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OpenTable expands reservations to include wineries, bars in North Bay
Wine Industry

OpenTable expands reservations to include wineries, bars in North Bay

Star/NVV wine tasting 12

A single glass of Napa Valley white wine at a St. Helena Star/Napa Valley Vintners tasting last year. North Bay wineries now have the option to partner with OpenTable to help manage reservation-only systems.

Securing a reservation at one of Napa Valley’s wineries may soon be just a tap away.

OpenTable, the app-based reservation system, announced last month it would begin partnering with wineries and bars as COVID-19-prompted lockdowns began loosening through much of the United States. Many of Napa Valley’s wineries, which got county permission on June 5 to reopen, operate on a reservation-only basis.

Trade groups, including the Napa Valley Vintners, have recommended wineries previously open to walk-ins make the switch to reservation-only for the time being to limit crowds of guests.

OpenTable had previously partnered with a limited number of wineries offering some kind of meal with their wine tastings, including Sequoia Grove Winery and Duckhorn Vineyards in Napa Valley.

The wine industry had not previously “been a major focus” for the company, Chief Operating Officer Andrea Johnston said in a written statement.

Now that wineries must limit their capacities, the reservation system’s expansion could help the industry accommodate to a new normal, she added.

Napa Valley wineries began preparing for their reopening in May. Much of the discussion around reopening centered on how to maintain staff and customer safety once tasting rooms opened, according to Paul Wagner, a 30-year veteran of the wine marketing industry.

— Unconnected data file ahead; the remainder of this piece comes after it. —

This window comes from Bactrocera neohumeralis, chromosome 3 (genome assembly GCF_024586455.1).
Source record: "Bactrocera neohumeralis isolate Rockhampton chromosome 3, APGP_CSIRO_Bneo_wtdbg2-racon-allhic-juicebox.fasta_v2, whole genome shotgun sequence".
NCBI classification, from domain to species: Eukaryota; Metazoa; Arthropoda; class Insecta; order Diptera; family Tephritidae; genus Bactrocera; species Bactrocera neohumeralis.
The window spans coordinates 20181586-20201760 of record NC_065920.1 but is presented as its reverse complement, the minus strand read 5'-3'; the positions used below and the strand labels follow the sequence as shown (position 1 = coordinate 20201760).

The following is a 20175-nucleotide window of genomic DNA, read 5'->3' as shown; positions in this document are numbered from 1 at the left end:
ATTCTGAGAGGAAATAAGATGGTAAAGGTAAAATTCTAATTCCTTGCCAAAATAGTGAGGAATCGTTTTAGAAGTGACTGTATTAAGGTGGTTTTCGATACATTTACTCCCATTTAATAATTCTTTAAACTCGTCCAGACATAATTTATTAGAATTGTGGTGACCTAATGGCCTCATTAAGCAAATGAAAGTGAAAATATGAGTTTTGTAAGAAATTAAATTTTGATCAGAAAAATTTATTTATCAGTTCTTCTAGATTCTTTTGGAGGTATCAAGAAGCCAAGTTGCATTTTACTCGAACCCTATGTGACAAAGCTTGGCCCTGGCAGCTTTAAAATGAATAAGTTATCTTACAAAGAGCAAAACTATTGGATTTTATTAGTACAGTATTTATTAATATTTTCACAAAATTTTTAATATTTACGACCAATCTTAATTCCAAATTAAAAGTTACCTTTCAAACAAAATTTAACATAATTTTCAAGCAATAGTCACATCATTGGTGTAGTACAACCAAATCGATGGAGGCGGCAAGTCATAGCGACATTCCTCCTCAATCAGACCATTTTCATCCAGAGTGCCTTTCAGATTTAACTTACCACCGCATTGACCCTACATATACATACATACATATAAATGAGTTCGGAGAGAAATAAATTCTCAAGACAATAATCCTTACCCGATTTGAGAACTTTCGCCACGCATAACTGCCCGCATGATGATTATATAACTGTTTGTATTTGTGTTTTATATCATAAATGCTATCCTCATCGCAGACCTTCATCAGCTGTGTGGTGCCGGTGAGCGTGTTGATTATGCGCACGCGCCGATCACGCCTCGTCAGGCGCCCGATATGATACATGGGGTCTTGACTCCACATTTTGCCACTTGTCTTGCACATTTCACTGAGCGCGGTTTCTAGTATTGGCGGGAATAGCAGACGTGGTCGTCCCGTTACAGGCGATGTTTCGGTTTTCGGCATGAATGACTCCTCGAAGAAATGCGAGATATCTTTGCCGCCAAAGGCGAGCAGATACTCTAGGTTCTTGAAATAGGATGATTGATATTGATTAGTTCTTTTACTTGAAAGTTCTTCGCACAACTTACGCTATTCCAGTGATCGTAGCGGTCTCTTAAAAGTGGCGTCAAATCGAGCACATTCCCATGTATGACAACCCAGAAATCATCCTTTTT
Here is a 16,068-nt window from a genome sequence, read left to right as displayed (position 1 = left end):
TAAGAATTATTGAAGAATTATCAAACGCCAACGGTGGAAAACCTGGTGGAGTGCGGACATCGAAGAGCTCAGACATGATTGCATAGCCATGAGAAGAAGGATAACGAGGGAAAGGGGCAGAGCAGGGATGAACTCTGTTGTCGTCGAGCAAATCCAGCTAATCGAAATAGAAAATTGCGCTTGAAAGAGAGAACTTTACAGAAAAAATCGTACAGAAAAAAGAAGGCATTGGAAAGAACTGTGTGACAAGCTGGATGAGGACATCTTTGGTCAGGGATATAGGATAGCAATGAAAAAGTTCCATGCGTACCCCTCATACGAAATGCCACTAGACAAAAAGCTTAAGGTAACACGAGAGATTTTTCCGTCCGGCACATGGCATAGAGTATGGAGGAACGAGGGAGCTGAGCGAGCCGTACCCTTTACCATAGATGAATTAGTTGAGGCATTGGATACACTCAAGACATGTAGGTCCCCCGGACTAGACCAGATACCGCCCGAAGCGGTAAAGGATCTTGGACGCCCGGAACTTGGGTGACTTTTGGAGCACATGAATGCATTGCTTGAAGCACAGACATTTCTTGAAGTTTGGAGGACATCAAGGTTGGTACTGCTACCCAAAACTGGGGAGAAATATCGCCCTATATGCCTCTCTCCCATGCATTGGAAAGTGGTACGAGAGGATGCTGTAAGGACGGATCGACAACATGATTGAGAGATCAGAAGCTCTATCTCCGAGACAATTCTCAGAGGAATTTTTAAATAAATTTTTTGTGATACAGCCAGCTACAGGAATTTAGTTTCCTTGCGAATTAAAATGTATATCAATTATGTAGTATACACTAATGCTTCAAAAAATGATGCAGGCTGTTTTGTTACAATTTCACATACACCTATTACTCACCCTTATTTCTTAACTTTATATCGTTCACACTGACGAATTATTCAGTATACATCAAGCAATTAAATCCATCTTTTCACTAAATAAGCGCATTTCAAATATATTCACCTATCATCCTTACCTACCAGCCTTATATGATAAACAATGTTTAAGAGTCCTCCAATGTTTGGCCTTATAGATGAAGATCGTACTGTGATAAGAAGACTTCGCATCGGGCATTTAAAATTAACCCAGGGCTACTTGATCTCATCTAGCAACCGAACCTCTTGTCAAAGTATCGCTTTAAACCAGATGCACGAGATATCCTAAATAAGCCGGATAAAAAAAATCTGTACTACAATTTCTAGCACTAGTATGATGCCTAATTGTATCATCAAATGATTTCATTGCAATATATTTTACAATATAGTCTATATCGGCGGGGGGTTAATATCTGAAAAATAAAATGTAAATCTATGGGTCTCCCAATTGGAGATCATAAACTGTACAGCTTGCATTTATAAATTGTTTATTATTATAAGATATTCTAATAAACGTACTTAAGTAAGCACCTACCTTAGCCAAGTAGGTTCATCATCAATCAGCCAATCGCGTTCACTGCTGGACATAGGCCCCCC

“The only way you can do that is to put controls in place and limit the people you let in the door,” Wagner said of safely reopening. “That’s where something like OpenTable could play a real role.”

Some of the valley’s smaller wineries whose visitation is already limited by their use permits may already face a challenge when it comes to reservations, Wagner said. As the Bay Area opens back up — and Napa Valley becomes a hot spot for domestic tourism — an organized reservation system could make things easier for the industry, he said.

“We only have 30-something odd wineries that are open to the public for walk-ins,” Wagner said, reflecting on the industry. “The rest theoretically have some kind of system in place already, but the management of that process likely isn’t as tight as it could be. I suspect it’s only going to get tighter because of (restrictions on reopening).”

En Garde Winery in Kenwood and De La Montanya Winery in Healdsburg are among the first wineries to partner with the platform, which charges a monthly fee and a small fee per customer. A number of other Sonoma County wineries are in talks with OpenTable, Johnston said. The reservation system is open to any bar or winery in need of help reopening, she added.

Jarod Klein, general manager at De La Montanya, said via email that although the winery had previously been open to walk-in tastings, it would now require reservations for “groups of any size.” The system could also help boost the winery’s visibility with consumers, Klein said.

“The same folks that make restaurant reservations on OpenTable are the ones we’d love to see come through our doors,” he wrote. “We didn’t previously use a reservation system — we’re a small operation and reservations were easily handled in-house via email or phone, but the majority of our business was walk-in.”

Wineries may have to consider how best to prioritize their wine club members when accepting reservations, Wagner said, perhaps reserving separate spaces for members.

The system could also grant some kind of organization for wine country tourists who “come to Napa with just one or two wineries in mind” and who plan the rest of their visit by ear, he added.

“The really interesting part of this is going to be how the region as a whole manages to set up an information system to let people know what’s open and what’s not open,” Wagner said, noting that wineries could even coordinate with each other to help orchestrate tasting appointments dictated by respective capacities. “If that happens, it becomes a long-term and enormously powerful tool.”

You can reach Sarah Klearman at (707) 256-2213 or

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Wine Industry Reporter

Wine industry reporter at the Napa Valley Register.

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